Uh Oh. We Just Found Antibiotic-Resistant Bacteria in the Worst Place Possible

Officially begin worrying now, North Americans. Something has entered your food supply that threatens true calamity — and there’s not much you can do about it.

You wouldn’t think a Chinese grocery store in Saskatoon, Canada, would be the epicenter triggering so much concern within the medical community, but that’s how it happened. The problem was squid. Well, not the squid so much as what researchers found hiding inside it.

The Centers for Disease Control and Prevention (CDC) announced earlier this month that imported squid, most likely from South Korea, contained a bacterium that is resistant to carbapenems — the antibiotics of last resort.

“Carbapenems are a type of antibiotic, and carbapenemases are enzymes that some organisms can produce to render these antibiotics ineffective,” said the CDC in a bulletin released on June 11. “Carbapenem-resistant organisms have been found in the environment and in animals used for food; but in the United States and Canada, they had not been found in food itself—until now.”

Here’s the CDC footstomper: “This finding expands the list of those at risk for carbapenem-resistant infections from a select group of people to the general public.”

If you’re hit with a carbapenem-resistant infection, that means theres no antibiotic left that can help you. Yikes.

How is this Possible?

Maryn McKenna of Wired’s Superbug blog explained the concern well:

The issue isn’t that the bacterium is going to cause a foodborne illness immediately; the bacteria carrying this gene was not a disease-causing variety. Rather, the concern is that the DNA conferring this resistance passes from this bacterium into the vast colony of diverse bacteria that live in your gut for your entire life, becoming incorporated into your gut flora and posing a risk of drug-resistant illness at some future point when the balance of your immune system slips.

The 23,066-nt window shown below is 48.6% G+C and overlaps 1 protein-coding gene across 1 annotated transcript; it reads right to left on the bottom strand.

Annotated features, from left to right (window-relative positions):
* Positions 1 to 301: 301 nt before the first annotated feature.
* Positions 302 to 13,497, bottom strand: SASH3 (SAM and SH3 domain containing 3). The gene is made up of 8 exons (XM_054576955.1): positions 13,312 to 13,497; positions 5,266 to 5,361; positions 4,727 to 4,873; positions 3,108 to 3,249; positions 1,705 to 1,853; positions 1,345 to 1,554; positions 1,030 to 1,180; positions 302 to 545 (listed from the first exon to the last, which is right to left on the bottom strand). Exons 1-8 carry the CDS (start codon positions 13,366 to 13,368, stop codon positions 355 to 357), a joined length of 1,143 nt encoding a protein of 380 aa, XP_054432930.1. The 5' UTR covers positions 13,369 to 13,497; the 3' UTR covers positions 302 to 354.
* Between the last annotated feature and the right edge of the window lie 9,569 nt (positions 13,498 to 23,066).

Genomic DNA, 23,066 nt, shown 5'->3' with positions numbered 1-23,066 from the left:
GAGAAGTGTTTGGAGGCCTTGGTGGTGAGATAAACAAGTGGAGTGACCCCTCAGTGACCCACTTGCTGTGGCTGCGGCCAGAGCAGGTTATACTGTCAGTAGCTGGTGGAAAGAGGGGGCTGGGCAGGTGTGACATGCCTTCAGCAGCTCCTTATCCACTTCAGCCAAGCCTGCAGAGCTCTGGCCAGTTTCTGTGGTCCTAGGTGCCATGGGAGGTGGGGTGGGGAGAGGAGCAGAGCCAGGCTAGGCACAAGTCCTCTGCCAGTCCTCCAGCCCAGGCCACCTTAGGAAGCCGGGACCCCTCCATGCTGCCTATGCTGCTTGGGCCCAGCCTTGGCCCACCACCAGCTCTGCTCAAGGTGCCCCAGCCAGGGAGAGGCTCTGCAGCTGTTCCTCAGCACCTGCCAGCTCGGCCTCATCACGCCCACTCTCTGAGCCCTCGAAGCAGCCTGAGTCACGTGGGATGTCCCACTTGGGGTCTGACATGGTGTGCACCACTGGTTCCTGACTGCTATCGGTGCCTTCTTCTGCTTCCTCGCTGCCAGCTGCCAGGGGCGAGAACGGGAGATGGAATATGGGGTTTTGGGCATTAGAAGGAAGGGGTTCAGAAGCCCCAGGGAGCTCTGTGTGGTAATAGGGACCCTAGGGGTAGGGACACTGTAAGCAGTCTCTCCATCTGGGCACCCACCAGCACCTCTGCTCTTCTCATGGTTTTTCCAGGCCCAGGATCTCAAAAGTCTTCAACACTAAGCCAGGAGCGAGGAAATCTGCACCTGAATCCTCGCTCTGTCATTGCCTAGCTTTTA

So if you eat this squid, or any other affected food, you won’t be clutching your stomach in distress an hour from now. Rather, what you’ve unknowingly done is introduce the worst type of antibiotic-resistant bacteria into your system. It won’t ride back out the next time you go to the bathroom. Rather, it will take up residence inside you, quietly infusing itself into the makeup of all the other bacteria teeming in your gut.

Someday, when you get sick and your immune system is a bit off, infection can take hold. With no antibiotic that works against carbapenem-resistant infections, you could be in serious trouble.

We Found This Problem Only Because We Just Started to Look For It

The World Health Organization (WHO) calls the coming antibiotic resistance crisis a problem that will eclipse the AIDS epidemic of the 1980s.

“A post-antibiotic era — in which common infections and minor injuries can kill — far from being an apocalyptic fantasy, is instead a very real possibility for the 21st century,” wrote Dr. Keiji Fukuda, WHO’s Assistant Director-General for Health Security, in the foreword to an April 2014 WHO report.

kid in hospital

We’ve worried for decades about overuse of antibiotics. They come at us from two fronts: medical overuse when treating humans and when treating and feeding livestock.

Industrialized factory farms keep great numbers of animals crammed together, often in incredibly dirty conditions. Rather than change this way of doing business, factory farms instead try to combat inevitable animal illness by routinely giving antibiotics to cattle, pigs, chickens and turkeys. They even give smaller doses to spur greater growth.